Spoiler warning: these reviews reveal plot twists.
Chewbacca is keen to get home to his family in time for Life Day, but he and Han Solo are delayed by an encounter with Imperial forces …
WHICH VERSION? This 97-minute TV movie was shown on CBS on 17 November 1978. For this review, I watched it on YouTube. The cartoon segment had been removed for copyright reasons, but someone else has helpfully uploaded that separately.
* Chewbacca (Peter Mayhew) wants to get home to Kashyyk because it’s Life Day, an important date in the Wookie calendar. However, he and Han Solo come under attack from some stock footage from the first film, which delays their journey. Chewy finally arrives just in time to save his son, Lumpy, from a Stormtrooper. The Stormtrooper gives out a Wilhelm Scream as he falls to his death.
* Han Solo (Harrison Ford) is uncharacteristically sentimental about Life Day, though he clearly knows Chewy’s family well – they greet each other like old friends.
* Luke Skywalker (Mark Hamill) is tinkering on his space ship with R2-D2 when Chewbacca’s family get in touch and tell him Chewy’s gone missing. He turns up again at the end for the Life Day celebrations.
* Princess Leia (Carrie Fisher) is hanging out with C-3PO when they try to get in contact with Han. She has a vomit-churning speech at the end, praising the qualities of Life Day, then sings a song to the tune of the Star Wars theme.
* C-3PO (Anthony Daniels) interprets for Leia when she talks to the Wookies.
* R2-D2 (Kenny Baker) doesn’t get much to do.
* We meet Chewbacca’s family – wife Malla (Mickey Morton), father Itchy (Paul Gale) and son Lumpy (Patty Maloney). When he fails to show up for Life Day, they get worried and ask Luke for help. Soon some Stormtroopers and an Imperial officer arrive, and search the house.
* Saun Dann (Art Carney) is a human trader. When helping the Wookies, he has to talk in code in case he’s overheard by an Imperial officer (“…she’s done it by hand… solo…”). He brings a device to the Wookies’ home that enables Itchy to watch music videos; they later use it to distract an Imperial officer with, um, a performance from Jefferson Starship.
* Chef Gormaanda (Harvey Korman) is a camp, four-armed TV chef. No, seriously. Korman also plays a malfunctioning robot in an instruction video and Krelman, an odd customer in a bar who drinks through a hole in the top of his head.
* A hologram (Diahann Carroll) appears in a sequence that looks like a 1970s Top of the Pops when Itchy uses Saun’s virtual-reality headset.
* Ackmena (Bea Arthur) is a bar owner on Tatooine – it’s presumably meant to be the same bar as seen in Star Wars. It certainly has the same jazz band. When a curfew is called in Mos Eisley, she tries to close early but her alien punters won’t listen. So she gives everyone one more drink… then sings a song that sounds like something from Bugsy Malone.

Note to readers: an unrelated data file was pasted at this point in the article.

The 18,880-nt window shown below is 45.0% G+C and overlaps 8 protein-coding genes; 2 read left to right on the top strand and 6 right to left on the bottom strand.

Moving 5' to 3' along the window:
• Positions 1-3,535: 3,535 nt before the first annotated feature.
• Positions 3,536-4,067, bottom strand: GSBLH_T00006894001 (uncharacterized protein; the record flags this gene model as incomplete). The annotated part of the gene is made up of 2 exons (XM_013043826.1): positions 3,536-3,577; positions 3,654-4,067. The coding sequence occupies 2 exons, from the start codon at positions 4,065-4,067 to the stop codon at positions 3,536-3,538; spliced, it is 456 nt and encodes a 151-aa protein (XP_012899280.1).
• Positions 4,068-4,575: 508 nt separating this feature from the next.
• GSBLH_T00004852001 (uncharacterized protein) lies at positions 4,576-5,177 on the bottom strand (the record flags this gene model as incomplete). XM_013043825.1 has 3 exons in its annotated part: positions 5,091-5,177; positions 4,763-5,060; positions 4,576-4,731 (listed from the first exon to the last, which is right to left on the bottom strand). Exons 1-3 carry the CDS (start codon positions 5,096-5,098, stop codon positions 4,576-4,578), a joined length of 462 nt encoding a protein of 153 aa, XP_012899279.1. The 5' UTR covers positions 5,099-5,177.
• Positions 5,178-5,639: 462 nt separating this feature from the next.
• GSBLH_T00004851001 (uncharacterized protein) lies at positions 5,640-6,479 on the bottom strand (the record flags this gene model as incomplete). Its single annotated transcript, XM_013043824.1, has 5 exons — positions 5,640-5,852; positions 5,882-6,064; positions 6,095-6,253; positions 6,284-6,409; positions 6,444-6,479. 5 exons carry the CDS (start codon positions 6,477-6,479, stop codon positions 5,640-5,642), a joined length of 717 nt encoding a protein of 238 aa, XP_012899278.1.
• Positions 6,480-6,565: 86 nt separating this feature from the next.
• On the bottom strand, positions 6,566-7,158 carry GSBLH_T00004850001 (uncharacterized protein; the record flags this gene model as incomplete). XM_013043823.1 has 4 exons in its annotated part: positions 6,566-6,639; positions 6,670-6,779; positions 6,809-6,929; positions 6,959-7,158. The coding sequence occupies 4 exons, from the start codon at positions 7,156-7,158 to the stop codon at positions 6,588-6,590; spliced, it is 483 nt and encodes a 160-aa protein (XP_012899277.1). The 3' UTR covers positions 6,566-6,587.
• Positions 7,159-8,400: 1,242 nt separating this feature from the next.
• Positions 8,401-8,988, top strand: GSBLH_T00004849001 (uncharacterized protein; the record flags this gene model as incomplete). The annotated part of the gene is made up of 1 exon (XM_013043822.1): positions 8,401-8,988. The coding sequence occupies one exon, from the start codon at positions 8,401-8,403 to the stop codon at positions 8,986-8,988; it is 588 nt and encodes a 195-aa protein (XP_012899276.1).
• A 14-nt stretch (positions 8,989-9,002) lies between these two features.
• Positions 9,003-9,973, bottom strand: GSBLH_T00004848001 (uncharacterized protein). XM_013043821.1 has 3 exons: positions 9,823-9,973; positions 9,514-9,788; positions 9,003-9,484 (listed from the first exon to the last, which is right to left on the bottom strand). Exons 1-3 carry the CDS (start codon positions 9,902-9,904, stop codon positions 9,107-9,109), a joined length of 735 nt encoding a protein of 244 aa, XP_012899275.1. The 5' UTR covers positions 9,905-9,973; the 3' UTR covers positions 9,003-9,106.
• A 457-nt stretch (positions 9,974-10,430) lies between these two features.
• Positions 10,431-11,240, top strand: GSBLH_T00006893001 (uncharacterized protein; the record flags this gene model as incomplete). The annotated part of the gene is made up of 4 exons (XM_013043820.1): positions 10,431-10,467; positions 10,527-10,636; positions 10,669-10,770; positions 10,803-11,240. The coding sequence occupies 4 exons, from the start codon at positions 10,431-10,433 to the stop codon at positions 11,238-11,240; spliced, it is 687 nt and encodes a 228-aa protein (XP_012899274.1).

* Obi-Wan Kenobi (Alec Guinness) appears in a short clip from Star Wars.
* Darth Vader (body: David Prowse, voice: James Earl Jones) appears briefly in reused footage from the first movie and in a cartoon.
* Boba Fett (Don Francks) debuts in the Star Wars series, 18 months before he appeared in a cinema movie. The character features in a cartoon sequence that Lumpy watches on a vid-screen… Han, Luke, Leia, Chewbacca, C-3PO and R2-D2 crash-land on a planet called Panna, where they encounter Fett. He initially appears friendly, but after a virus affects Han and Luke, we see Fett contact ally Darth Vader. The episode features some appalling animation with terrible likenesses of the characters.
* Chief Bast (Leslie Schofield) appears in the footage from the first movie. How he survived his apparent death when the Death Star was blown up is not addressed.
BEST ACTION SEQUENCE: Aside from shots stolen from Star Wars, there aren’t any.
BEST COMEDY MOMENT: Erm… Nope.
MUSIC: There’s an incidental score by Ian Fraser, and as mentioned a few songs.
PERSONAL CONNECTION: The Holiday Special has never been released on home video. I first saw it about 15 years ago on a pirated VHS. Like a lot of copies doing the rounds, it was an off-air recording of the show’s 1978 transmission complete with adverts.
REVIEW: Star Wars shot on videotape: it looks like Blake’s 7. But that’s far, far away from being its worst problem. After a brief opening scene of Han Solo and Chewbacca, just to remind you that movie characters are in this, there are lengthy scenes of Wookies growling at each other. Ten minutes in, there’s a sequence where one of them gleefully watches holograms dance around for what feels like eternity; later, there’s a spoof of cookery shows, some music videos and a docusoap set on Tatooine. The main storyline – Han and Chewy going missing – is routinely forgotten about in favour of this truly bizarre variety-show format. It’s beyond twee. Beyond misjudged. Beyond woeful. The actors whose faces can be seen look embarrassed. But it’s hard to take your eyes off its sheer unspeakable awfulness.
One tree of life out of 10